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Finding empathy through fur
Finding empathy through fur

Jan 03 2022

Finding empathy through fur

Animal rescue taught Aloyan to improve her connection with prospective clients.

By Ariana Ubina

Topics covered

The Zoom profile picture that greets colleagues, clients and prospects finds Irish Lucrecia Aloyan snuggling a small, gray cat against her face. Beyond instantly delivering a sense of warmth and care before the call has even begun, the photo represents the passion the three-year MDRT member from Cebu City, Philippines, has for protecting others — no matter the species.

“I found my purpose of protecting lives through my 15-year-old son, who has a heart for rescuing street dogs and cats. It made me realize that every life should have its basic needs met, and more people should know about it,” said Aloyan, who has rescued about 300 animals since 2013. “I became a financial advisor because it was a career that enriched my mission by extending life protection to people.”

Transferrable perspective

To avoid the frustration that advisors may feel when prospects decline to work with them, Aloyan applies her animal rescue advocacy mindset to her efforts to educate people about financial planning. Understanding the needs and emotions of animals helps her nurture empathy.

“Animal rescue requires you to be sensitive to what the animals think and feel, and you need to see the situation through their eyes,” she said. She has found that some animals are so social they allow her to care for them when she first meets them. Others, however, may hiss or bite when she approaches them. To win them over, Aloyan brings them food to show she has their best interests in mind.

Aloyan says this perspective carries over to her work as a financial advisor and guides her prospecting. Early in her career, she reached out to her family members. Although they didn’t have much exposure to financial education, she worked with her siblings to buy life insurance and begin a savings system to support their parents. “Since it was their first time, I was conscious not to be pushy and encouraged them to save what they could, regardless of the amount,” she said. “Eventually, they appreciated the value. We even got to buy a house and a car for our parents through our savings.”

Animal rescue requires sensitivity — a perspective Aloyan brings to her client relationships.

Aloyan uses another animal anecdote to show the importance of first impressions. As she and a colleague drove to a shelter, they saw a puppy in the road that was too close to speeding cars. As Aloyan’s colleague approached the puppy to rescue it, they noticed its mother nearby, who ran over to protect her offspring. “We left the puppy with its mother,” she said, “but ever since that day, the mother dog would always run after my car.”

The lesson Aloyan draws from this experience: “When meeting clients for the first time, do your research to avoid starting on the wrong foot, or else it’s not going to work.”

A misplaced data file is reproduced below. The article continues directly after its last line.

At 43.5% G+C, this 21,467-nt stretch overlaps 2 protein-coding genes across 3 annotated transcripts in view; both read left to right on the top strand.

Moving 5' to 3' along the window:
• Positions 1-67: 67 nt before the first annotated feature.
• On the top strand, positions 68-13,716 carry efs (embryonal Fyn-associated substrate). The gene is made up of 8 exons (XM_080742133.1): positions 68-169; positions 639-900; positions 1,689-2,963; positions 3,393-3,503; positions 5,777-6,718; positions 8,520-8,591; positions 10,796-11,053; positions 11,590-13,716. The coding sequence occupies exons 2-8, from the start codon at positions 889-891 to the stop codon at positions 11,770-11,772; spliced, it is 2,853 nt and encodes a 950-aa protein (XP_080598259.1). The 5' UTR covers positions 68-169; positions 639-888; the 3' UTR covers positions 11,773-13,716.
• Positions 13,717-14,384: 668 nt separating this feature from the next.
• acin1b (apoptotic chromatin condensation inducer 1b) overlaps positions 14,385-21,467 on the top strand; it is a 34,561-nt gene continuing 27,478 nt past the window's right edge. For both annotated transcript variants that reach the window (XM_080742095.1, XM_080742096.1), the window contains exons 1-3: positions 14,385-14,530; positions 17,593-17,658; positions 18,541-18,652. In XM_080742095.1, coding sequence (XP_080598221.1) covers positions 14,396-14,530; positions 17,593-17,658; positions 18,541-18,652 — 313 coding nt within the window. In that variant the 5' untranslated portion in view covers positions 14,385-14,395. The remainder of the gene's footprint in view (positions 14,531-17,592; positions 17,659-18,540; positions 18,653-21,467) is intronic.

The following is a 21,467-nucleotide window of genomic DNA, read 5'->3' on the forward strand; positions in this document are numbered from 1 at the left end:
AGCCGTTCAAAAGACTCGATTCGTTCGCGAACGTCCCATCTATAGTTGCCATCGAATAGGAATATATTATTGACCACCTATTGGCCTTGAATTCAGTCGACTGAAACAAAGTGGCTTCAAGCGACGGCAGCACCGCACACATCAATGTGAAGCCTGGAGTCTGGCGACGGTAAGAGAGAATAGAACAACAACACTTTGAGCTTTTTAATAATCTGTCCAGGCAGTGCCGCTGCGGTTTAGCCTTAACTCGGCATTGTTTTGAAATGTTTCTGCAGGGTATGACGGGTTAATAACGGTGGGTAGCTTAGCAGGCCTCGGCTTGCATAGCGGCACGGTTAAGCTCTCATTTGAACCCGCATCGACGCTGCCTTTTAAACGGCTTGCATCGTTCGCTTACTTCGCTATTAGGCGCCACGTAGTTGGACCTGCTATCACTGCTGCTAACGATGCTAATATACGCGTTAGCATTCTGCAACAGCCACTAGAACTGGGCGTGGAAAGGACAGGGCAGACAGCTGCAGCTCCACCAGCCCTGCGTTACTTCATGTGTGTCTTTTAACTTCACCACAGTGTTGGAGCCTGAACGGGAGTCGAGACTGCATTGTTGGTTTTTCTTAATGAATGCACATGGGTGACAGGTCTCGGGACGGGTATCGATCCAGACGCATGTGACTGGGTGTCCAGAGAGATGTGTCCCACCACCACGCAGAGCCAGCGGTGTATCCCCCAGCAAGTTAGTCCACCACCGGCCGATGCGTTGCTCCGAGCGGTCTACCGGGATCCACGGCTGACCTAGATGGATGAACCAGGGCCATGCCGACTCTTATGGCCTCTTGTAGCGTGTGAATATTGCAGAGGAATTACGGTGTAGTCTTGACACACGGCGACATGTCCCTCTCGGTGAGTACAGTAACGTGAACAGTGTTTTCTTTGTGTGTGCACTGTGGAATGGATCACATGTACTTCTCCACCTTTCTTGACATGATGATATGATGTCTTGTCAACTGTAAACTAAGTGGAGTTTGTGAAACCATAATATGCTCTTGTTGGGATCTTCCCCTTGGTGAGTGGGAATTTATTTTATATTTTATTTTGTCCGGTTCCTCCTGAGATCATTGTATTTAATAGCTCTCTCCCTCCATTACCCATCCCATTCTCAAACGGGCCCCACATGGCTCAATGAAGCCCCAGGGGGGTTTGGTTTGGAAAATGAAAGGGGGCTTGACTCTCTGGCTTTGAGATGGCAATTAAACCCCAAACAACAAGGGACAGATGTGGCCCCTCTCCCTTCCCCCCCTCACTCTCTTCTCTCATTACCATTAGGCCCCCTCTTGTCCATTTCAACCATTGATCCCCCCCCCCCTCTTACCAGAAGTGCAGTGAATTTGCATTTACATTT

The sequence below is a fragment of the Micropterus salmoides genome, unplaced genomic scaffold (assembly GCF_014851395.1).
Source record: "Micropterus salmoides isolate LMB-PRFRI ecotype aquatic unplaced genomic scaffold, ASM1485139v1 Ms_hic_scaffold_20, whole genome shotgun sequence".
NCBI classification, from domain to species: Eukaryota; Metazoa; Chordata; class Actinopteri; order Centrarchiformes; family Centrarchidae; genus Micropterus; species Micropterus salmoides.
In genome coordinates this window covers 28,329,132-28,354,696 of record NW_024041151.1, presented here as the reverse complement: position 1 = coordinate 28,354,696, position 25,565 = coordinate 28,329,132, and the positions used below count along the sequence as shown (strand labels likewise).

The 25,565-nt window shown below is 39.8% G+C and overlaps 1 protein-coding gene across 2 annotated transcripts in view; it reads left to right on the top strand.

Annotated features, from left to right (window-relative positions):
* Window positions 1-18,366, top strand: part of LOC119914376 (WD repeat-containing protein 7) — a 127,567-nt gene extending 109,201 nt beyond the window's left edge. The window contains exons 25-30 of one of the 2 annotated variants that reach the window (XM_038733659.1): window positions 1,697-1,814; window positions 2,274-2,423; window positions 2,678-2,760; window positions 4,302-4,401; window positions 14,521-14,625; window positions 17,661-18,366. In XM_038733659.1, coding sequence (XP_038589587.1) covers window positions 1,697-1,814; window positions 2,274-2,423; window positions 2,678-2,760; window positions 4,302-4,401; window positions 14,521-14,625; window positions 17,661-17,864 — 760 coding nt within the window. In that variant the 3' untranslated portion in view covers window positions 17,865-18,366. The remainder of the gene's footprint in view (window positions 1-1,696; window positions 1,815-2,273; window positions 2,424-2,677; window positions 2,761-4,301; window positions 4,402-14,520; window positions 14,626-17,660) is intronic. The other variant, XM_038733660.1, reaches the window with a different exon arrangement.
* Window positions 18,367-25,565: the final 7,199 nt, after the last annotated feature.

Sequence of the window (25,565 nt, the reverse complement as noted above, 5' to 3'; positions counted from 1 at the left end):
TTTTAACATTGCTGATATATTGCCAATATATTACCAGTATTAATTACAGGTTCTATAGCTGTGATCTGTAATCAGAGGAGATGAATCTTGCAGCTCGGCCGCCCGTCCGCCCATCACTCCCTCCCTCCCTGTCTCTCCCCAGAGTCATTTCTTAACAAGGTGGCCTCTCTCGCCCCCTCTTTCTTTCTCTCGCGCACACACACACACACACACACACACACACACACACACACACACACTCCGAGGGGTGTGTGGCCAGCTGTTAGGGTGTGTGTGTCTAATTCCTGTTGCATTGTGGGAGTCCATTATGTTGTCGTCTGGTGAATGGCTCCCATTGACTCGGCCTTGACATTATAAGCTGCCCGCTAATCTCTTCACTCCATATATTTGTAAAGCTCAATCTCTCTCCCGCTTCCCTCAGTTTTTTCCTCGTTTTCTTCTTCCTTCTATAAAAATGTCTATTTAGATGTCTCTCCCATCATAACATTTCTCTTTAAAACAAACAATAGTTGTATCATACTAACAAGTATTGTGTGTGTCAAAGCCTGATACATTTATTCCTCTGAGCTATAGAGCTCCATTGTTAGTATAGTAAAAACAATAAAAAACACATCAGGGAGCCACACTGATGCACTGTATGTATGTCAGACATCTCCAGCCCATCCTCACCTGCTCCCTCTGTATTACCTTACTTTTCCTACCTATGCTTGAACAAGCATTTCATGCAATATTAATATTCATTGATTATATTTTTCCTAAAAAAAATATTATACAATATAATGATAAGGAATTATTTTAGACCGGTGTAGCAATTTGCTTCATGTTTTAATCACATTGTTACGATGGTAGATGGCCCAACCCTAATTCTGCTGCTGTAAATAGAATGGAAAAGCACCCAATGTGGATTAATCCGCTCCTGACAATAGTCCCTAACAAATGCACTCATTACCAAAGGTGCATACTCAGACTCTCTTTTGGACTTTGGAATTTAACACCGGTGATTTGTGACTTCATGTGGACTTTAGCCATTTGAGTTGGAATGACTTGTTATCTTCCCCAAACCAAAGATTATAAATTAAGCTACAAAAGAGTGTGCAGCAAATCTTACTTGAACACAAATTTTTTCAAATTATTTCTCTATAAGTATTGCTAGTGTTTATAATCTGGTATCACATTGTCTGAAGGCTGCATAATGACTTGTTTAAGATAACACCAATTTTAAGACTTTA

Empathy is crucial to a financial advisor’s ability to build relationships with clients. Aloyan pinpoints three ways that this skill has driven purpose and connections in her work:

Be authentic. Share information about your own policies with your prospects and clients. “It’s the best testimonial that insurance works,” she said. Aloyan shows clients her policy booklet — especially couples starting a family — and explains how the proceeds from her policies would be allocated to protect her husband and son in the event of a critical illness or death. For clients who already have children, Aloyan shows them her son’s education savings plan for college expenses.

Her own trust for financial advisors developed after Aloyan saw a friend benefit from insurance. “She and
her husband claimed 50 million Philippine pesos (about $1 million) while living in Australia due to an accident, and then they retired here in the Philippines. Seeing how it worked made me want to protect my family through insurance, and it’s one of the reasons why
I chose this career.”

Build relationships with clients. “Before meeting with prospects, it’s essential to know their interests first to understand how best to engage them,” she said. “It helps create the foundation for your relationships and possible friendships down the road.” This helped Aloyan close her biggest sale when she was a new advisor, only 14 months in the profession. Her social media branding highlighted her animal rescue advocacy, passion for gardening and charitable activities. This led to a connection with an online friend who shared her love for cats and gardening. “I would send her some vegetables grown in my yard,” Aloyan said. “Over time, she trusted me enough to be her financial advisor and introduced me to her network of friends who also became my clients.”

Go the extra mile. During a meeting with a prospect in her home, Aloyan noticed the woman’s dog hadn’t been bathed in awhile. The next day, she returned to her house to wash her dog. “It was my subtle way of letting her know that by helping her take care of her dog, I could take care of her family by offering great service that goes beyond insurance if she becomes my client.”

Ariana Ubina writes for Team Lewis, a communications agency assisting MDRT with content development for Asia-Pacific markets. Contact mdrteditorial@teamlewis.com.

Contact: Irish Aloyan plukirishaloyan@gmail.com